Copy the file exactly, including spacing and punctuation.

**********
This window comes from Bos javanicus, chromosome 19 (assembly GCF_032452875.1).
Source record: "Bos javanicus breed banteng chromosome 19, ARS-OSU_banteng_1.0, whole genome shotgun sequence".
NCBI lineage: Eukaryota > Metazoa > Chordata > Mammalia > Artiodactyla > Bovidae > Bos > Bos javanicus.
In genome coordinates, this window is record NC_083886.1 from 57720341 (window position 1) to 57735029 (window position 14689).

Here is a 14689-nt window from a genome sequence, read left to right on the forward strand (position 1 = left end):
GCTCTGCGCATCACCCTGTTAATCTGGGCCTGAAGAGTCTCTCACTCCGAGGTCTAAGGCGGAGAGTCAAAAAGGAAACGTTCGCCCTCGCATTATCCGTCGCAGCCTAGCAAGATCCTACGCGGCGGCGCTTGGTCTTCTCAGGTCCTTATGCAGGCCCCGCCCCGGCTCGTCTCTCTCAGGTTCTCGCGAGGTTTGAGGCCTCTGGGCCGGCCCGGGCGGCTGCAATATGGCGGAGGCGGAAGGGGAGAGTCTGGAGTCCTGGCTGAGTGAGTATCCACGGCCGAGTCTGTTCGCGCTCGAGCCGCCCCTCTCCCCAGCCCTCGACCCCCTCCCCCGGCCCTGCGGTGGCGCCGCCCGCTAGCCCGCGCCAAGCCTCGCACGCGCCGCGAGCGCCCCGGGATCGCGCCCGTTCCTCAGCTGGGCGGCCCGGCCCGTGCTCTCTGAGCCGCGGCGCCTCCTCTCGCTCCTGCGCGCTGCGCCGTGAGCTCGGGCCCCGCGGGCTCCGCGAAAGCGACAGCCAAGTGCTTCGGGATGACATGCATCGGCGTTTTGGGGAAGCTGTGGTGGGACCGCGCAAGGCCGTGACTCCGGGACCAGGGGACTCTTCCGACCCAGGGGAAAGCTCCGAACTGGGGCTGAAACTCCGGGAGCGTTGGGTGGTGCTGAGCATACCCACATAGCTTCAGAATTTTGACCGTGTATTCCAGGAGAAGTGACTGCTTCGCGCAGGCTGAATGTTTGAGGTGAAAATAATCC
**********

This window comes from Bos javanicus, chromosome 19 (assembly GCF_032452875.1).
Source record: "Bos javanicus breed banteng chromosome 19, ARS-OSU_banteng_1.0, whole genome shotgun sequence".
NCBI lineage: Eukaryota > Metazoa > Chordata > Mammalia > Artiodactyla > Bovidae > Bos > Bos javanicus.
In genome coordinates, this window is record NC_083886.1 from 57720341 (window position 1) to 57735029 (window position 14689).

Here is a 14689-nt window from a genome sequence, read left to right on the forward strand (position 1 = left end):
GCTCTGCGCATCACCCTGTTAATCTGGGCCTGAAGAGTCTCTCACTCCGAGGTCTAAGGCGGAGAGTCAAAAAGGAAACGTTCGCCCTCGCATTATCCGTCGCAGCCTAGCAAGATCCTACGCGGCGGCGCTTGGTCTTCTCAGGTCCTTATGCAGGCCCCGCCCCGGCTCGTCTCTCTCAGGTTCTCGCGAGGTTTGAGGCCTCTGGGCCGGCCCGGGCGGCTGCAATATGGCGGAGGCGGAAGGGGAGAGTCTGGAGTCCTGGCTGAGTGAGTATCCACGGCCGAGTCTGTTCGCGCTCGAGCCGCCCCTCTCCCCAGCCCTCGACCCCCTCCCCCGGCCCTGCGGTGGCGCCGCCCGCTAGCCCGCGCCAAGCCTCGCACGCGCCGCGAGCGCCCCGGGATCGCGCCCGTTCCTCAGCTGGGCGGCCCGGCCCGTGCTCTCTGAGCCGCGGCGCCTCCTCTCGCTCCTGCGCGCTGCGCCGTGAGCTCGGGCCCCGCGGGCTCCGCGAAAGCGACAGCCAAGTGCTTCGGGATGACATGCATCGGCGTTTTGGGGAAGCTGTGGTGGGACCGCGCAAGGCCGTGACTCCGGGACCAGGGGACTCTTCCGACCCAGGGGAAAGCTCCGAACTGGGGCTGAAACTCCGGGAGCGTTGGGTGGTGCTGAGCATACCCACATAGCTTCAGAATTTTGACCGTGTATTCCAGGAGAAGTGACTGCTTCGCGCAGGCTGAATGTTTGAGGTGAAAATAATCC